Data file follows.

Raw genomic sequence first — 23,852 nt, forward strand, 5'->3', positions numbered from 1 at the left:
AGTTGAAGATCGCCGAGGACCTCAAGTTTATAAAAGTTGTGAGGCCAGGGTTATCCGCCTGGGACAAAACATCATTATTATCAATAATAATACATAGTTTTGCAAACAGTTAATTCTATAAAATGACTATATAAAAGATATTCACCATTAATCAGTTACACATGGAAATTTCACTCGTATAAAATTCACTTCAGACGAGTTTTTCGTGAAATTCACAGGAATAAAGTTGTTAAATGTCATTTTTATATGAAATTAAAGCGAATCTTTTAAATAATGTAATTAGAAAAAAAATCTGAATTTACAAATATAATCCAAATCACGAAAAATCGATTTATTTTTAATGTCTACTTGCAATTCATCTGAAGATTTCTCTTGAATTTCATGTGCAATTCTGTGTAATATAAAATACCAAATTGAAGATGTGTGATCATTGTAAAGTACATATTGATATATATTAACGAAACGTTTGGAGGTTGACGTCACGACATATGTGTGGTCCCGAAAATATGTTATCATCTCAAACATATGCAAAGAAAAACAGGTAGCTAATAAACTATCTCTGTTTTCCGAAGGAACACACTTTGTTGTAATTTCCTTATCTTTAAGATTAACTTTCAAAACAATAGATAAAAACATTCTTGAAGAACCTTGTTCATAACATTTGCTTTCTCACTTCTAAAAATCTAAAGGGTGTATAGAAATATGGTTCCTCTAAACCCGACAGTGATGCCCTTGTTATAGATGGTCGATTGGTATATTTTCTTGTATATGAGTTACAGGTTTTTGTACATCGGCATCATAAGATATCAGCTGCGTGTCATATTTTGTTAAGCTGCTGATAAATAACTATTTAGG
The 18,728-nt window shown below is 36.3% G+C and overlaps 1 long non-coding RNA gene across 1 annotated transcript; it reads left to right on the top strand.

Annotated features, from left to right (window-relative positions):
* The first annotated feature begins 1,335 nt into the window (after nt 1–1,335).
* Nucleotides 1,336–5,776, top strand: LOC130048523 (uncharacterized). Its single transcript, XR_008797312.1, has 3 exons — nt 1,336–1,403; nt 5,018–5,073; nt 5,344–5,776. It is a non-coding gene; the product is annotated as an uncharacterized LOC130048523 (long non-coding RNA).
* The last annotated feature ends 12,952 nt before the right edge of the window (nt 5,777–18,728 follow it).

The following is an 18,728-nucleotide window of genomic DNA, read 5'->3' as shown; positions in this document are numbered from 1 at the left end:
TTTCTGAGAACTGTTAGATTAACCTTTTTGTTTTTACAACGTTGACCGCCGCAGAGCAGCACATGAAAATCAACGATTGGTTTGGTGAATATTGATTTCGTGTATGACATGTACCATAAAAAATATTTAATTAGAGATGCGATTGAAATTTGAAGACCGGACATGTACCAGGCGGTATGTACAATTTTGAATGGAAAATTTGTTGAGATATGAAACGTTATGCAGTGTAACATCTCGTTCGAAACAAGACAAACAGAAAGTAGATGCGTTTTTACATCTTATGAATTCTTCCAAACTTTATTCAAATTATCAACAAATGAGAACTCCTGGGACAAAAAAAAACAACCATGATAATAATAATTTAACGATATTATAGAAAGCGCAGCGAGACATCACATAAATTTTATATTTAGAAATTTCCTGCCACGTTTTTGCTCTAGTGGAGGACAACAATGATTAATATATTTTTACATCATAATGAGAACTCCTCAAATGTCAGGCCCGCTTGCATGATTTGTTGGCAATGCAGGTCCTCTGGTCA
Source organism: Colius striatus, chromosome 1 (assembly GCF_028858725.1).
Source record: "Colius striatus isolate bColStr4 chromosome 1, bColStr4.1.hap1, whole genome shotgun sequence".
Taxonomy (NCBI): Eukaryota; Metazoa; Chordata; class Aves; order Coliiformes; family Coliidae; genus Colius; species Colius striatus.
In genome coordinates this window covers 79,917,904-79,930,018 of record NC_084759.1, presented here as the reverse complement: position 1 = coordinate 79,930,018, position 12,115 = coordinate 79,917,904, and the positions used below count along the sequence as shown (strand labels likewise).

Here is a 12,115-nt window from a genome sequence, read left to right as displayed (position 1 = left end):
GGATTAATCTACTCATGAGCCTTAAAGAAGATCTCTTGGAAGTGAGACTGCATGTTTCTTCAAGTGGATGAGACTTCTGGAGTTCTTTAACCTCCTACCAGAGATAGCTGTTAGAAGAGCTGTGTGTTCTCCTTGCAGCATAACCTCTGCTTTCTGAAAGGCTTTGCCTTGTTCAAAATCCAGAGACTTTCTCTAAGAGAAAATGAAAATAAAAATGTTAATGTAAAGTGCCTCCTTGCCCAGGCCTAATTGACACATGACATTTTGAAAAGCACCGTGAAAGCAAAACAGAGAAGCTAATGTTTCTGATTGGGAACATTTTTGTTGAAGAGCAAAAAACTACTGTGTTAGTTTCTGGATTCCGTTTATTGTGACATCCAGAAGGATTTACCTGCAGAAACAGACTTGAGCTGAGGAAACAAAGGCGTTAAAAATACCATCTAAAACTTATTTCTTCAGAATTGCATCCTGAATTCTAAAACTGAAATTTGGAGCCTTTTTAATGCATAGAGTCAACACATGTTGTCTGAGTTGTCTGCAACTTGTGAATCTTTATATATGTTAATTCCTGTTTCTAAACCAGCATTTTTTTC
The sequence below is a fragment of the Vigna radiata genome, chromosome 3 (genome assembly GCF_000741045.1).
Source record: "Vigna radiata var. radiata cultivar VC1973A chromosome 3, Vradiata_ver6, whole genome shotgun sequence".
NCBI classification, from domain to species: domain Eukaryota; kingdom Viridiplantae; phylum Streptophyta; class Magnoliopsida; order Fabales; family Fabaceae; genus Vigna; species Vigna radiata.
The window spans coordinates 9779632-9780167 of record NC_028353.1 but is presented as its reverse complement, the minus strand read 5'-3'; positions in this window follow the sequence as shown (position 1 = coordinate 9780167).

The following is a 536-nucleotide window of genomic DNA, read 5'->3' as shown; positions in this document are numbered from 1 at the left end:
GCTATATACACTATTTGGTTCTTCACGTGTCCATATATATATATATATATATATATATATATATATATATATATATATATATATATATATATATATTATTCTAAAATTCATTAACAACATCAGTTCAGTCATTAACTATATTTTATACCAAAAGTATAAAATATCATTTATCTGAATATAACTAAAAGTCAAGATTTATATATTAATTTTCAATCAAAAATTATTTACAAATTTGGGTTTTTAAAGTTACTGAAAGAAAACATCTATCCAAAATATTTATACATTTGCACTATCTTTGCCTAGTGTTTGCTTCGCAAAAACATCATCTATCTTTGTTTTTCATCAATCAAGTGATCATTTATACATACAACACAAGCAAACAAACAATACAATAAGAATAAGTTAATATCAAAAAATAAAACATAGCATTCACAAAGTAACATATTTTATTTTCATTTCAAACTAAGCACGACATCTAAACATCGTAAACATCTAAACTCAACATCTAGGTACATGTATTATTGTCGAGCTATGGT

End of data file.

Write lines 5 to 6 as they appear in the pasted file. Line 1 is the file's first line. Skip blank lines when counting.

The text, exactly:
* The first annotated feature begins 1,335 nt into the window (after nt 1–1,335).
* Nucleotides 1,336–5,776, top strand: LOC130048523 (uncharacterized). Its single transcript, XR_008797312.1, has 3 exons — nt 1,336–1,403; nt 5,018–5,073; nt 5,344–5,776. It is a non-coding gene; the product is annotated as an uncharacterized LOC130048523 (long non-coding RNA).